Keeping the earth in sync is largely a balancing act and without our destructive interventions, that act generally stays on the highwire. But as we charge forward into the future, our society continues to depend on products and industries that threaten to send that act plummeting to the ground below. Earle has spent most of her career in pursuit of both continuing her own education and educating others about the immense importance of protecting the environment. And in speaking with her, it’s clear that her passion has never wavered. If anything, the fire is burning brighter now than ever before.
“There’s so much that needs to be explored and discovered,” Earle told me. “We’re just beginning to understand the magnitude of the problems… We need to take action to protect the diversity of life. Our existence relies on a living system. It’s part of what makes that system work. All the pieces matter.”
Dr. Earle, much like Dr. Joye and Dr. Gruber, is infatuated with the ocean and everything in it. It is a place of endless fascination for them, and in a pure, innocent way, they look at their contributions to Beyond Blue as a way of sharing that joy with others.
“Diving into the ocean can change everything,” Dr. Earle explained. “If people really understand what’s down there, the reality of what’s there is so much more amazing than anything we’ve ever been able to imagine. When I go on a dive, I say, ‘Eat your heart out, Luke Skywalker!’ What you can imagine is fantastic, but what’s real is even more fantastic.”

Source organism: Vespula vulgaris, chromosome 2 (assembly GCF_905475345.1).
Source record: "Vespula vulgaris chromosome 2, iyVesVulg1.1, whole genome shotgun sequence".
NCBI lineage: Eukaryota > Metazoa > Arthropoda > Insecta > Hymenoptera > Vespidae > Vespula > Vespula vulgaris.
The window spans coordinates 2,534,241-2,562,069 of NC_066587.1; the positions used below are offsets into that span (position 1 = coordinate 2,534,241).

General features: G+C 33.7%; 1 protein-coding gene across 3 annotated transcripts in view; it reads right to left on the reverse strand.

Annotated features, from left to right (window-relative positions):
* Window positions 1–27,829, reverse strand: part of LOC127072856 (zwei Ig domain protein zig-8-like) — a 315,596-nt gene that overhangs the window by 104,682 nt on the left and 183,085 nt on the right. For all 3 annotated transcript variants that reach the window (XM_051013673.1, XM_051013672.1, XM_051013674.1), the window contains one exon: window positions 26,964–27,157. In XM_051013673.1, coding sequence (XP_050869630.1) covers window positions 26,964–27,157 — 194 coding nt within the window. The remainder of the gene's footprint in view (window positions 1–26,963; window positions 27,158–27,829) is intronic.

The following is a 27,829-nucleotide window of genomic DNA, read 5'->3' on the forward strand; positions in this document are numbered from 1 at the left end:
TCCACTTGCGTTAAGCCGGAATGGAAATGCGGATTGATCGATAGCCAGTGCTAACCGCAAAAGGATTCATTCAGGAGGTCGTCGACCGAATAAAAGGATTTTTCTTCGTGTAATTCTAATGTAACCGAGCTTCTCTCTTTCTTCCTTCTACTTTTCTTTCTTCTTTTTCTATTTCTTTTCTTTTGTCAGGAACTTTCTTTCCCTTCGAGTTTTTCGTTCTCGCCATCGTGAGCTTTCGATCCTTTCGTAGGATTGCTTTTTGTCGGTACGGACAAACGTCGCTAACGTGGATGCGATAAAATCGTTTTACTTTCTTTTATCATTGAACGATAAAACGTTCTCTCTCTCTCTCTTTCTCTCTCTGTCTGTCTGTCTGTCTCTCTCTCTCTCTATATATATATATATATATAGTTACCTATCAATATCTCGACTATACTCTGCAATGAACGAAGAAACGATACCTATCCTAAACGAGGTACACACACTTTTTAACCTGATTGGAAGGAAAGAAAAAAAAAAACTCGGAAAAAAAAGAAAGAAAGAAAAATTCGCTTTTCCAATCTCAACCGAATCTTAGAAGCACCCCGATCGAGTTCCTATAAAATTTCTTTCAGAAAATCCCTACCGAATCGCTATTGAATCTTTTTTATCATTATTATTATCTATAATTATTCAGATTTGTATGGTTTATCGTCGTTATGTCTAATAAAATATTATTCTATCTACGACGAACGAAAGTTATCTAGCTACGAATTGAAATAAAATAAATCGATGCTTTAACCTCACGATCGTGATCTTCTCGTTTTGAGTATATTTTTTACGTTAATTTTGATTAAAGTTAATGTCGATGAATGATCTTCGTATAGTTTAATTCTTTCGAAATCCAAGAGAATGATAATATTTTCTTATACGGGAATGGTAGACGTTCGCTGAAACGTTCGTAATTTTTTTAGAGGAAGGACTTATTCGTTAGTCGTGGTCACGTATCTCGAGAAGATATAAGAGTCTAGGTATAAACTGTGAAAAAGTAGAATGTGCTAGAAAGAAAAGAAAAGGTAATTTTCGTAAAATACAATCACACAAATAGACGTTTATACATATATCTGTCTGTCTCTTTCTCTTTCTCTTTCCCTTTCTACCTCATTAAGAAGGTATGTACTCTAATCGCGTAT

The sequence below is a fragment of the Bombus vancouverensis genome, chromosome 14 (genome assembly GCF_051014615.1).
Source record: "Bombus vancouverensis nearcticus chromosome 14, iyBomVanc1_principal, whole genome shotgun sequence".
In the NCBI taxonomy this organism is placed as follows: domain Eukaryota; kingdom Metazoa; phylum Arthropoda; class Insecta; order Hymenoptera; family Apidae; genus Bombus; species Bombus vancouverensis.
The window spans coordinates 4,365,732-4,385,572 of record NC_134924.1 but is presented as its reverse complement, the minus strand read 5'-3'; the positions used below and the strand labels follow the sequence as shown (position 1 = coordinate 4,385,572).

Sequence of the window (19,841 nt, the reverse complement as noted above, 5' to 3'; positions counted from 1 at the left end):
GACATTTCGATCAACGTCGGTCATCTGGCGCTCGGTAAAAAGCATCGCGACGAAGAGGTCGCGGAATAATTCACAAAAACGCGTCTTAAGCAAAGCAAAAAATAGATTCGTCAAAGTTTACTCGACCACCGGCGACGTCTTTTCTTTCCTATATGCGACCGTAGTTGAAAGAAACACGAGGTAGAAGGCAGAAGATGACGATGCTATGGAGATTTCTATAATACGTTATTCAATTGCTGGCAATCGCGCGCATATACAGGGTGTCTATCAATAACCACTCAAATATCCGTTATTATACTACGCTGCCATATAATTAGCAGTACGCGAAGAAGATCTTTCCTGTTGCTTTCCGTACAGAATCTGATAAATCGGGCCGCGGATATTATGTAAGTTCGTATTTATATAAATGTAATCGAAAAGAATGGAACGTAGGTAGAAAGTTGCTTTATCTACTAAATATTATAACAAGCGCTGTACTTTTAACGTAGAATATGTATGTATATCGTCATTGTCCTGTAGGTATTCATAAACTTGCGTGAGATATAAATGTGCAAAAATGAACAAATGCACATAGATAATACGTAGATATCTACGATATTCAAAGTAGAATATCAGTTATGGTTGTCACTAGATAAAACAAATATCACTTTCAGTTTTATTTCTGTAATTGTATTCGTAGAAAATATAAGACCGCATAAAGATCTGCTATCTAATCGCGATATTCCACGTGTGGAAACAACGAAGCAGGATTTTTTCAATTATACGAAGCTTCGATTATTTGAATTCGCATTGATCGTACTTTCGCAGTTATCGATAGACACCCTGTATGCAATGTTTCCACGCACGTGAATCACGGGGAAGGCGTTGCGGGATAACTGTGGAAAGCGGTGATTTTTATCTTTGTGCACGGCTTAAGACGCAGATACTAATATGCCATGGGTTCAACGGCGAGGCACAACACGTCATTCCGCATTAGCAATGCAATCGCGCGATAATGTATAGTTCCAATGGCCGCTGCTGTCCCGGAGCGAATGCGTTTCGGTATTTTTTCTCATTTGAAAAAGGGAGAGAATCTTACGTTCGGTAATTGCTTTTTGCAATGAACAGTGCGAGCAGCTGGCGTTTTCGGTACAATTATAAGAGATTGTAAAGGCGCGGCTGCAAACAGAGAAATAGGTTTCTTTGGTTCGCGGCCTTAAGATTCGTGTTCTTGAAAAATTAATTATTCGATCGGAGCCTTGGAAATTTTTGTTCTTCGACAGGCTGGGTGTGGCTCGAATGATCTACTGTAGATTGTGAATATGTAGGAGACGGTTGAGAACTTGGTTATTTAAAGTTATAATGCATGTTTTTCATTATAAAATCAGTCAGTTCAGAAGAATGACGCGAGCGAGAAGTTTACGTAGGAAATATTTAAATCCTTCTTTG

Earle is in her eighties now, but still, after all these years and all of the things she’s experienced, she talks about the ocean with a sense of childlike wonder. She wants nothing more than to share that wonder with other people, and Beyond Blue is a vehicle to do just that. And hopefully, that will lead to a whole new crop of people who are just as passionate as she is. “To engage people in the experience vicariously,” she said after a long, thoughtful pause when I asked what she wants people to get out of the game. “To say, ‘Come with me. Let me take you where I go. You could be an explorer. You can use your imagination in creative ways to understand that this is the real ocean and that it’s in trouble. What can we do to solve the problems? How can we be a part of the solution by using our creative minds to see how we can fix it?'”
There are many methods of teaching a student something, but most of them won’t stick unless that student is interested in learning. The makers of Beyond Blue narrowed their focus onto those who are interested in something endlessly fascinating and endlessly important: the ocean. They did it in a fun way that is educational, and visually stunning. Sure, it’s a video game. But it might be a video game that helps save the world. With any luck, Beyond Blue will be a raving success — because as Dr. Earle said, “Saving the world is a team sport.”